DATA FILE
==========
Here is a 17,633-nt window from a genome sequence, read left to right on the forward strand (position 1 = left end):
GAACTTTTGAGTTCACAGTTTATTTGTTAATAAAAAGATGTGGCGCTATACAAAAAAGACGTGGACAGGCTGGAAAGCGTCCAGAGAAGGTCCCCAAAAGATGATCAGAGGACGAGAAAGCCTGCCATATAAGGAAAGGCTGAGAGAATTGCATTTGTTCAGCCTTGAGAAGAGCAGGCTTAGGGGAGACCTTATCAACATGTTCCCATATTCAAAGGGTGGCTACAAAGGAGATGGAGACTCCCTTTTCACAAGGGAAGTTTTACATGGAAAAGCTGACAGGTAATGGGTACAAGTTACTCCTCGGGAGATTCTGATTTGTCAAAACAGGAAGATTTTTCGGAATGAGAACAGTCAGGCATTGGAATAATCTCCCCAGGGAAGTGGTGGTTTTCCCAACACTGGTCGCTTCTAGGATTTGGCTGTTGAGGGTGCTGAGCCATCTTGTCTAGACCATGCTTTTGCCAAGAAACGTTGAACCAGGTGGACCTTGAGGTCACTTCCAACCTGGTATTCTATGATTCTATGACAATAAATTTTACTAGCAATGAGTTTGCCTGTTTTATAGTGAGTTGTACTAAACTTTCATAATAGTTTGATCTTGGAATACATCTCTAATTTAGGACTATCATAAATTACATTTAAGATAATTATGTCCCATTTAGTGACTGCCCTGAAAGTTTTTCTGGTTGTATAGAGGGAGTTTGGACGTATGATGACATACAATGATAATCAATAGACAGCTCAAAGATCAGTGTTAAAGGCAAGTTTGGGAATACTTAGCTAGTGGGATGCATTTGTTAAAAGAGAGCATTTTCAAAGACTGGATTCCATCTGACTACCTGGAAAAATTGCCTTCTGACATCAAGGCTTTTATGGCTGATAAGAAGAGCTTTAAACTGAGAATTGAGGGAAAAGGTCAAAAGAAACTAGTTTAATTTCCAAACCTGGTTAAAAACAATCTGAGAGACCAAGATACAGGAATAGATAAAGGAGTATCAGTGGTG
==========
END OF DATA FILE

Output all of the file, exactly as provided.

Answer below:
Here is a 17,633-nt window from a genome sequence, read left to right on the forward strand (position 1 = left end):
GAACTTTTGAGTTCACAGTTTATTTGTTAATAAAAAGATGTGGCGCTATACAAAAAAGACGTGGACAGGCTGGAAAGCGTCCAGAGAAGGTCCCCAAAAGATGATCAGAGGACGAGAAAGCCTGCCATATAAGGAAAGGCTGAGAGAATTGCATTTGTTCAGCCTTGAGAAGAGCAGGCTTAGGGGAGACCTTATCAACATGTTCCCATATTCAAAGGGTGGCTACAAAGGAGATGGAGACTCCCTTTTCACAAGGGAAGTTTTACATGGAAAAGCTGACAGGTAATGGGTACAAGTTACTCCTCGGGAGATTCTGATTTGTCAAAACAGGAAGATTTTTCGGAATGAGAACAGTCAGGCATTGGAATAATCTCCCCAGGGAAGTGGTGGTTTTCCCAACACTGGTCGCTTCTAGGATTTGGCTGTTGAGGGTGCTGAGCCATCTTGTCTAGACCATGCTTTTGCCAAGAAACGTTGAACCAGGTGGACCTTGAGGTCACTTCCAACCTGGTATTCTATGATTCTATGACAATAAATTTTACTAGCAATGAGTTTGCCTGTTTTATAGTGAGTTGTACTAAACTTTCATAATAGTTTGATCTTGGAATACATCTCTAATTTAGGACTATCATAAATTACATTTAAGATAATTATGTCCCATTTAGTGACTGCCCTGAAAGTTTTTCTGGTTGTATAGAGGGAGTTTGGACGTATGATGACATACAATGATAATCAATAGACAGCTCAAAGATCAGTGTTAAAGGCAAGTTTGGGAATACTTAGCTAGTGGGATGCATTTGTTAAAAGAGAGCATTTTCAAAGACTGGATTCCATCTGACTACCTGGAAAAATTGCCTTCTGACATCAAGGCTTTTATGGCTGATAAGAAGAGCTTTAAACTGAGAATTGAGGGAAAAGGTCAAAAGAAACTAGTTTAATTTCCAAACCTGGTTAAAAACAATCTGAGAGACCAAGATACAGGAATAGATAAAGGAGTATCAGTGGTG